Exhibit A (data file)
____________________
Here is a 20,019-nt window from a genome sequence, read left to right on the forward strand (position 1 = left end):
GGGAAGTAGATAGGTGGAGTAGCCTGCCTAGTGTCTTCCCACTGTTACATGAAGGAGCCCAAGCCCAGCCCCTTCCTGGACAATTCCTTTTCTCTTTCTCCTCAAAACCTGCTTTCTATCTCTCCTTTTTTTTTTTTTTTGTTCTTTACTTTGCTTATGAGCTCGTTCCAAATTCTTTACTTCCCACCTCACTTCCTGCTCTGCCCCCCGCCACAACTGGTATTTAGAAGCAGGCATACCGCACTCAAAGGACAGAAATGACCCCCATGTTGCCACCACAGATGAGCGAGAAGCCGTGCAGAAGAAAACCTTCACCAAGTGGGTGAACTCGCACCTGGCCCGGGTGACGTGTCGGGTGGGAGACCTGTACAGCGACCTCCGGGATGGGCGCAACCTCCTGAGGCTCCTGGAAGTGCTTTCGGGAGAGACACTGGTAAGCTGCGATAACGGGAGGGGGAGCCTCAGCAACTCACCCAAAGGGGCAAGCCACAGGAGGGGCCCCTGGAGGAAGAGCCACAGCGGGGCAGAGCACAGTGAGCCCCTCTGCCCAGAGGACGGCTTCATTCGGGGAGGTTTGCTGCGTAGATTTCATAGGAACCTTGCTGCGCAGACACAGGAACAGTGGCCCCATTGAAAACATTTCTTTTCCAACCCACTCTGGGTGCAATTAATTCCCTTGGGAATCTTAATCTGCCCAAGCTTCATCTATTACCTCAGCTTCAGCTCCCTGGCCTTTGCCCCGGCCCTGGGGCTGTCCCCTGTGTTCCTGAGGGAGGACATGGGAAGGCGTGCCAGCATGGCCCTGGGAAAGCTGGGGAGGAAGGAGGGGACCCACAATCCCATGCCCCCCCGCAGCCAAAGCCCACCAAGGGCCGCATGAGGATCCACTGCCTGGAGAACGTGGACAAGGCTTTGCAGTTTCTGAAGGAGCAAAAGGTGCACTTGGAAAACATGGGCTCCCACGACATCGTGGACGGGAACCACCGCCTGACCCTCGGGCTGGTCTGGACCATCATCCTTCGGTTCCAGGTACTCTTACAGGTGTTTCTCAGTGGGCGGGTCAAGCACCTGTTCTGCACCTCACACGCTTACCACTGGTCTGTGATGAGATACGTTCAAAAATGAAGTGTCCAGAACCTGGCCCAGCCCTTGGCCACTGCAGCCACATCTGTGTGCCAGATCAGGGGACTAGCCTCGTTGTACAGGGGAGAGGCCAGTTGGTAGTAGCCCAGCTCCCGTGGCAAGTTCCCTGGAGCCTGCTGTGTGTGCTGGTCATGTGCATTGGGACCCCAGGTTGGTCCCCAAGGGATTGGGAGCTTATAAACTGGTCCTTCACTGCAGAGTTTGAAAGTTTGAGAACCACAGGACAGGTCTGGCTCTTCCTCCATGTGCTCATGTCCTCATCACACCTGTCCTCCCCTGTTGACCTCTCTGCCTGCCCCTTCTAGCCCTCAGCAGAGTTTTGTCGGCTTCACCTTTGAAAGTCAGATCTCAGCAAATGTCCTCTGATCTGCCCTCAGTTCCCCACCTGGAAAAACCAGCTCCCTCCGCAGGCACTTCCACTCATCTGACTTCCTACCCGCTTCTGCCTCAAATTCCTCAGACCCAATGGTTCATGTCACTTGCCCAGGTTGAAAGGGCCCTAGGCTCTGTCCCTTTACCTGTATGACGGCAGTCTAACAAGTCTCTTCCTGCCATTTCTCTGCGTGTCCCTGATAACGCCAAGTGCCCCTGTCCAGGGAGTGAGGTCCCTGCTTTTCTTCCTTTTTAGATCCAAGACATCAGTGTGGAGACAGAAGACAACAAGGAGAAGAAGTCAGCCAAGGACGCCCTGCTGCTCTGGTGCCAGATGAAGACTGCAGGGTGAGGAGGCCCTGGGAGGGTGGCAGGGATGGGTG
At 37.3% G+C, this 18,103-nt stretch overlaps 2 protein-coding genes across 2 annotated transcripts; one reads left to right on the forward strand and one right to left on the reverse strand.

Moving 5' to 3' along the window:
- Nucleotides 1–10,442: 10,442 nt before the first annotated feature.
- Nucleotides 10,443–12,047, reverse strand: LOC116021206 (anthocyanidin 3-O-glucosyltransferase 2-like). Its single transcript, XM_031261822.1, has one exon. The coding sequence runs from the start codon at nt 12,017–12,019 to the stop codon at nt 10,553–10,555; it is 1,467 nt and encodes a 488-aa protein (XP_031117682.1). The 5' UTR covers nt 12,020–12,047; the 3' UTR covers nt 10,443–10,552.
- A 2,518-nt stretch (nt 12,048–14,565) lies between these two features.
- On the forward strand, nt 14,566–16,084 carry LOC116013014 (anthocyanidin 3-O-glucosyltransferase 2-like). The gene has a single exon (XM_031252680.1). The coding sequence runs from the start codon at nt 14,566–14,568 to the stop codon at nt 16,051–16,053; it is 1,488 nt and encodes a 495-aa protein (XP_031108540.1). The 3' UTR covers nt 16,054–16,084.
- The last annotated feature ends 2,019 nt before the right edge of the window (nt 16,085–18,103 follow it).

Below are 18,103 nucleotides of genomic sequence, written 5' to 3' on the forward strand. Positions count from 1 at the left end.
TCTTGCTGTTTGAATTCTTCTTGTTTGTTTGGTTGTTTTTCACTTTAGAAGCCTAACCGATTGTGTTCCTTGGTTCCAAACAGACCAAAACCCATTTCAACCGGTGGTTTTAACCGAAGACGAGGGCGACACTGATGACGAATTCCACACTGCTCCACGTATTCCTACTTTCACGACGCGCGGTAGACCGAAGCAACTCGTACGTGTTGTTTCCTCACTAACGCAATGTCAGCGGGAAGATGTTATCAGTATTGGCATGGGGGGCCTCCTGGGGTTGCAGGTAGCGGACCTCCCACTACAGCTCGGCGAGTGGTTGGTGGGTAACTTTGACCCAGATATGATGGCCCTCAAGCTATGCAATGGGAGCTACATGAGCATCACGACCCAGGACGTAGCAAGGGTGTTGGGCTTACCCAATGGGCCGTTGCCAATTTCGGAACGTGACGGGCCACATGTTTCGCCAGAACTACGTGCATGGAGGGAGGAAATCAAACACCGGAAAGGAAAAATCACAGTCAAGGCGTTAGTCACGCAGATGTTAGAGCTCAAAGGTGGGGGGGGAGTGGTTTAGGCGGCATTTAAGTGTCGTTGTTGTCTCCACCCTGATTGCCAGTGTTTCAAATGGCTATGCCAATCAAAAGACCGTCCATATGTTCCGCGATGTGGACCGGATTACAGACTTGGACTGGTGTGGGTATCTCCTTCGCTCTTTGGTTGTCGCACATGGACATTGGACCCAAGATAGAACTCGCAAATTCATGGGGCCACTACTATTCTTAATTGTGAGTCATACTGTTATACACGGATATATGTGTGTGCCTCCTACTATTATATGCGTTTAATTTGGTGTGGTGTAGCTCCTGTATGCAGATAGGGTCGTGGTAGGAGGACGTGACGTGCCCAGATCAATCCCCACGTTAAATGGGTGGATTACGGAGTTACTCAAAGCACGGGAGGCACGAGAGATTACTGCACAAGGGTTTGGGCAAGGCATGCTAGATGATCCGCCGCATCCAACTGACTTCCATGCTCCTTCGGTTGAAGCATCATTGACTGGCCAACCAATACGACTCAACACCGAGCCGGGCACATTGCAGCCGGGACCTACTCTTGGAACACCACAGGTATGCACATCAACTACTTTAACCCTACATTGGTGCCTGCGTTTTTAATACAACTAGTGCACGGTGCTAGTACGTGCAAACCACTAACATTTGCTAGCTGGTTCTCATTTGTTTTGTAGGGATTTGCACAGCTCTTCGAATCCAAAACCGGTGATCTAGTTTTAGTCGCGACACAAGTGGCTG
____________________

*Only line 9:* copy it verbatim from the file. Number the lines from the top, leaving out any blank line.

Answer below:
- The last annotated feature ends 2,019 nt before the right edge of the window (nt 16,085–18,103 follow it).